World War II concentration camp liberation began on July 23, 1944, when Soviet soldiers entered the Majdanek camp in Poland. Efforts by multiple nations to find and free prisoners continued into 1945. However, the story of the Holocaust doesn't end with the liberation.
Many recall the haunting pictures of prisoners in the camps, but there is more to these people's stories after the war. Sadly, many of the survivors who were found in places like Bergen-Belsen and Auschwitz died shortly after being rescued due to disease, starvation, or suicide. Others survived and faced the long and difficult process of rebuilding their lives from scratch. For anyone who's ever wondered about the experiences these astonishing survivors went on to have, here are a few of the things concentration camp prisoners went on to do after the war.
As a result of prolonged starvation, many recently released prisoners lost the ability to digest food. When well-meaning liberators offered the emaciated prisoners something to eat, many were too weak to digest food and died soon afterward. Tragically, half of the prisoners found alive in Auschwitz died within days of being rescued.
A few were fortunate to receive an easy-to-digest, nutritionally dense concoction created by medical staff at resettlement camps that allowed them to slowly gain strength and stay alive.
When the prisoners were released from the concentration camps, they were filthy, starving, and vulnerable to disease. As a result, infections like typhus ripped through the resettlement camps like wildfire. These diseases often proved fatal. Out of 50,000 survivors from Bergen-Belson, 13,000 died. Despite doctors' attempts to treat the disease, many of these deaths were caused by typhus.
Significant efforts were put forth to contain these epidemics. These included thoroughly disinfecting the survivors' bodies and possessions, disposing of the thousands of dead bodies that might still be harboring disease, and in some cases, burning down the concentration camps to get rid of any infectious material. This was done with Bergen-Belson, which is why, unlike Auschwitz, it was never used as a memorial to the dead.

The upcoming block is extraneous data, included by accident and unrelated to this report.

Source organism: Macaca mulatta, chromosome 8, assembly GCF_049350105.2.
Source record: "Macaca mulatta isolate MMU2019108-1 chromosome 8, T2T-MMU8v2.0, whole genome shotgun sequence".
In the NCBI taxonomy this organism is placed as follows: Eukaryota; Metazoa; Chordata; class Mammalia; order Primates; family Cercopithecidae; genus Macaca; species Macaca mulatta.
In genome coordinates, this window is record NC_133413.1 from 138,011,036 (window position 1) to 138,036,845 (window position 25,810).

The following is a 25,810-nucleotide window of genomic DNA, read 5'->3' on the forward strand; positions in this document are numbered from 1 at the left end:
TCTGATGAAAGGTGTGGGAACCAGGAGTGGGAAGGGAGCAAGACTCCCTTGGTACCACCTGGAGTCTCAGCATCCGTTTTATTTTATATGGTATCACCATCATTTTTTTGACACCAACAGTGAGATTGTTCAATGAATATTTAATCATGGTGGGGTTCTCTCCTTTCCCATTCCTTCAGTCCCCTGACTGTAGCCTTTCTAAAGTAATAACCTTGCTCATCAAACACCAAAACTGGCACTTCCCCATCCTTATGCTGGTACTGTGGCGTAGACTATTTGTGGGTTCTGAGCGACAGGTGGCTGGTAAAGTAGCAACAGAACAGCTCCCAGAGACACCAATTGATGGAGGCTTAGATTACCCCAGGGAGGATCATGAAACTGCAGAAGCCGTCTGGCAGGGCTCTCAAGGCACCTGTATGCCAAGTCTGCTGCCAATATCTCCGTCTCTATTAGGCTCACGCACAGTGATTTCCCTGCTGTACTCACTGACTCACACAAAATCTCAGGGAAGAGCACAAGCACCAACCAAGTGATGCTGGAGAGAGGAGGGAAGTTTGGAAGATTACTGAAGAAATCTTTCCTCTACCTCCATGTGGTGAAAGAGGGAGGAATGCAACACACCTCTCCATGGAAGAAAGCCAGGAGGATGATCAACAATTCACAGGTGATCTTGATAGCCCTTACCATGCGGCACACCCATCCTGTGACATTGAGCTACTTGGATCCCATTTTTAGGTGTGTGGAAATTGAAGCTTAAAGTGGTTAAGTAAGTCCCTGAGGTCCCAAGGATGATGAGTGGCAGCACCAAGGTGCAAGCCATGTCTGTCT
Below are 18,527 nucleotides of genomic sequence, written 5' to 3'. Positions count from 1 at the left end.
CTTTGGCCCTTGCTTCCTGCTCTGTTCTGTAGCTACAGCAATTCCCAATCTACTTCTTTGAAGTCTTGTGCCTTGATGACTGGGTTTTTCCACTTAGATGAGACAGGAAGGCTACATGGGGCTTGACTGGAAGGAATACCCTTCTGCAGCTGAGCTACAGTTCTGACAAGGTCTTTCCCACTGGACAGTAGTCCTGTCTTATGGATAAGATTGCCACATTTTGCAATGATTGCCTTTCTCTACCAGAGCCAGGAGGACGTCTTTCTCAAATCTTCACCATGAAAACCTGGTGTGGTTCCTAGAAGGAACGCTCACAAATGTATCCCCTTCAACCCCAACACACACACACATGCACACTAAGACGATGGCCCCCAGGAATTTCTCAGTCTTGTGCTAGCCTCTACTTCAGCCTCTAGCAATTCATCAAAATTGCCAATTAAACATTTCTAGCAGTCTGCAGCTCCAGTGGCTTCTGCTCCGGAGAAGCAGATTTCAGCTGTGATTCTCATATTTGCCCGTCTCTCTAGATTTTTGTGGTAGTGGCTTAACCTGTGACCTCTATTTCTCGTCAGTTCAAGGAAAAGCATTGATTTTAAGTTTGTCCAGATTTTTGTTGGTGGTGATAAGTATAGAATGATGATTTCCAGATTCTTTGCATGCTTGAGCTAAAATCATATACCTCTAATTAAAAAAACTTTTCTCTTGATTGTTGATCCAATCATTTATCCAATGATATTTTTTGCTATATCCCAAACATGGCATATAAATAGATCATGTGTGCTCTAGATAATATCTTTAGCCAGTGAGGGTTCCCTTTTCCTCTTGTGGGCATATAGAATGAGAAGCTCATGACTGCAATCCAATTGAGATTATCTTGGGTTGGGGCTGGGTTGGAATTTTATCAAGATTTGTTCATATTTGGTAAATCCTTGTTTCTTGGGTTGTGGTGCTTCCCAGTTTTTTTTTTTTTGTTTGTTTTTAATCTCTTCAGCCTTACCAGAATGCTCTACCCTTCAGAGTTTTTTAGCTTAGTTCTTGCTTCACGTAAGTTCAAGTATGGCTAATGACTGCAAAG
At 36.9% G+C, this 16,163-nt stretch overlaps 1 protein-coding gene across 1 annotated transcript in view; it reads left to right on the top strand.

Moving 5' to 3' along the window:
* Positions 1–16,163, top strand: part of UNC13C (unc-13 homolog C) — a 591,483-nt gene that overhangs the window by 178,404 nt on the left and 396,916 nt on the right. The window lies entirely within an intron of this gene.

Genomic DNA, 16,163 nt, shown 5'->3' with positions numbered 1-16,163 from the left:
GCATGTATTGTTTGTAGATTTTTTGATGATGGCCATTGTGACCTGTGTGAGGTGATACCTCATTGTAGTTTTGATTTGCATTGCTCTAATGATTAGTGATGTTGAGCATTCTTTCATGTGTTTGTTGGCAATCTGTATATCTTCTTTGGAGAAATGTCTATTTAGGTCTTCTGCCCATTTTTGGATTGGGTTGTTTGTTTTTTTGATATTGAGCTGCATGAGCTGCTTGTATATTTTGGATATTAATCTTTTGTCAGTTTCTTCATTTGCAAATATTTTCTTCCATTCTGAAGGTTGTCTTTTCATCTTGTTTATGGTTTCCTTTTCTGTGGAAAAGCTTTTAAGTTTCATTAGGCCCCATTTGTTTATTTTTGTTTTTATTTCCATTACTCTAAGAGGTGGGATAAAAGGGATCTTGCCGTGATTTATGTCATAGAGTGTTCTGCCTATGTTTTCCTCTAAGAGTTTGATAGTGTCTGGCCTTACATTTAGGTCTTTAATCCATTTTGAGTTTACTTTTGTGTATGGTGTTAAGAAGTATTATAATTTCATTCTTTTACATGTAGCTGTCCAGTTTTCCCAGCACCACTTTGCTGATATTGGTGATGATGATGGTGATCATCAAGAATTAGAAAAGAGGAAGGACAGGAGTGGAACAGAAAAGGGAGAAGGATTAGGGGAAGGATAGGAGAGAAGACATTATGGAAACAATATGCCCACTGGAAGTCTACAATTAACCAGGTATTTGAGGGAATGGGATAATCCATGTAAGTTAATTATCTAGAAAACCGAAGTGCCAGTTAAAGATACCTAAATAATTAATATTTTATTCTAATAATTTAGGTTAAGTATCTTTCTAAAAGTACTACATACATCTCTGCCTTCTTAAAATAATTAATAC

Though many felt overwhelmed and uncertain at the onset of their freedom, others felt an overwhelming sense of joy: they were finally free. At the liberation of Buchenwald, US troops were given a "heroes welcome" by the cheering prisoners. Some of these prisoners even found the strength to lift their liberators in the air as they cheered.
Edward R. Murrow was there that day, and he recalled:
"I asked to see one of the barracks. It happened to be occupied by Czechoslovaks. When I entered, men crowded around, tried to lift me to their shoulders. They were too weak. Many of them could not get out of bed. I was told that this building had once stabled 80 horses. There were 1,200 men in it, five to a bunk. The stink was beyond all description."
The Harrison Report, the result of an American investigation led by Earl G. Harrison, dean of law faculty at the University of Pennsylvania, said the following about the treatment of concentration camp prisoners after their release:
“...as matters now stand, we appear to be treating the Jews as the Nazis treated them except that we do not exterminate them. They are in concentration camps in large numbers under our military guard instead of SS troops. One is led to wonder whether the German people, seeing this, are not supposing that we are following or at least condoning Nazi policy.”
This seems extreme except that previous camp prisoners were not allowed to leave their resettlement camps and were guarded by military personnel, a situation that must have felt quite similar to the conditions they had just left. The reasoning for these restrictions had to do with health containment.